Action 10:Profit Splits-Key comments:
Profit split methodologies should be limited to scenarios where there is not reliable arm’s length pricing.
Simple examples provided do not provide a comprehensive basis for detailed replies and consideration.
A profit split approach may be subject to abuse by tax authorities.
Hindsight application of transfer pricing methodologies should only be used in exceptional circumstances.
Actions 8-10: TP Guidelines
Transfer pricing analyses discussed in the proposal would require significant resources for MNE’s and tax authorities.
The possible merging of the approaches of attributing profits for Article 7 (PE) and Article 9 (Associated Enterprises) should be clarified.
The imposition of “insufficient transfer pricing documentation” penalties should be abandoned/relaxed by tax authorities for a reasonable period of time after implementation of the new guidelines.
Additional compliance burdens elicit increased complexity and confusion.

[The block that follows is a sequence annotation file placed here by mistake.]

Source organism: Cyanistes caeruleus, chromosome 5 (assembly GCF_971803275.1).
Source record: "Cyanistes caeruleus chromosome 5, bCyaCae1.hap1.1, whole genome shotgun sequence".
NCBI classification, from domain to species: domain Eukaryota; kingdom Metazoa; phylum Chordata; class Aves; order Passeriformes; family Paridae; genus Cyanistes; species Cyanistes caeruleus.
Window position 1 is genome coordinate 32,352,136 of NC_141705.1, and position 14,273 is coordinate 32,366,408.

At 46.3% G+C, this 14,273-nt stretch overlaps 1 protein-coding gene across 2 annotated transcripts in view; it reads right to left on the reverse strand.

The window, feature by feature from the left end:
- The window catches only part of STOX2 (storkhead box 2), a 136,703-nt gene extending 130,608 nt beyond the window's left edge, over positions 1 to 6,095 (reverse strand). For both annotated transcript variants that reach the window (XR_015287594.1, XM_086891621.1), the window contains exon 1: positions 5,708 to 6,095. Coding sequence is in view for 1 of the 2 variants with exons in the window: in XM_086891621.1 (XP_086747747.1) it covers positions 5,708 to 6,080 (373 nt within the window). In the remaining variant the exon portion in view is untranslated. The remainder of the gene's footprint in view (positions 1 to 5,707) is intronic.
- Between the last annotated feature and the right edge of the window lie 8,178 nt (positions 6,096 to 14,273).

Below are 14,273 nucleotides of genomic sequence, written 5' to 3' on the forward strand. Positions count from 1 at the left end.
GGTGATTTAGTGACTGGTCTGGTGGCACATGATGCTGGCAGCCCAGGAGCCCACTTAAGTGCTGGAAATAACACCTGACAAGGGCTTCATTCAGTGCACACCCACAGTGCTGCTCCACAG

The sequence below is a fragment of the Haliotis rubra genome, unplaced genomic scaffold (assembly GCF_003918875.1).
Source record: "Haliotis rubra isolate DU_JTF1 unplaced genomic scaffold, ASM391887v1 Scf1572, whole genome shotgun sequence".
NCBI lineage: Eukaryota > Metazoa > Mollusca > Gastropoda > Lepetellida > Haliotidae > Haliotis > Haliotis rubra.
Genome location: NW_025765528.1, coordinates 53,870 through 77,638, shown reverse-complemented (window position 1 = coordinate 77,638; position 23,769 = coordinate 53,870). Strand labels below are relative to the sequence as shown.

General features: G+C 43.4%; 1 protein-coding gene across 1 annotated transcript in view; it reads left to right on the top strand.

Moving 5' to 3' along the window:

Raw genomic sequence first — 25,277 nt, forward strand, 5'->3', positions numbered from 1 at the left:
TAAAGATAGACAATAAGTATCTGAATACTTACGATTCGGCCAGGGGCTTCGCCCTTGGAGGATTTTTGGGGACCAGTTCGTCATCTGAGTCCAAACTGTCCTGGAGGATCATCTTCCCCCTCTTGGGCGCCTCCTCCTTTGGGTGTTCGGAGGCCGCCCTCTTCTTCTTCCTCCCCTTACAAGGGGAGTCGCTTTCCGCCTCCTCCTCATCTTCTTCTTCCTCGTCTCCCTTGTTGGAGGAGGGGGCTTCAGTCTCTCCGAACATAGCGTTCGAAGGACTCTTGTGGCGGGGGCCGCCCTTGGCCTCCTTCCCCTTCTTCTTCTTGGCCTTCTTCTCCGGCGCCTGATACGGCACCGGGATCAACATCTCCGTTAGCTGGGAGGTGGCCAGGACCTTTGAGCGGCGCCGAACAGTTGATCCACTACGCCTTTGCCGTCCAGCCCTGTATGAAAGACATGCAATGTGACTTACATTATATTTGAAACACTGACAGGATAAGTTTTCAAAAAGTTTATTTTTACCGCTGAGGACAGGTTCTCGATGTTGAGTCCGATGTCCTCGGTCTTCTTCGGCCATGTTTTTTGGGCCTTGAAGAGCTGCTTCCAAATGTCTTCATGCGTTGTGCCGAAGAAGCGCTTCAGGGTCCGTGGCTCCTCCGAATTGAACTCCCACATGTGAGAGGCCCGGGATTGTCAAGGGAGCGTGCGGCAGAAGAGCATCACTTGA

Action 4: Interest
The proposal represents a shift away from the arm’s length principle, introducing difficult and impractical problems to resolve.
Capitalisation factors include many considerations other than tax.
Double tax consequences are more likely, as MNE’s will not be able to easily rearrange financing structures worldwide.
The withholding tax impacts should be clarified for foreign tax credit and related calculations.
MNE’s with a higher effective tax rate, and thus less prone to base erosion or profit shifting arrangements, should be excluded.
The concept of global limitation calculations, and interest sharing, needs to be further discussed to determine efficient audit guidance.
Action 10: Commodities
Right to use publicly available quoted exchange prices as a comparable is a welcome proposal.
Discussion of other issues, including pricing, pricing date, and documentation should be further considered and clarified.
TEI’s comments are always informative, practical and highlight issues that are both useful as well as problematic. Therefore, these comments provide an excellent forum, along with comments from other interested parties, for further consideration prior to drafting final guidance.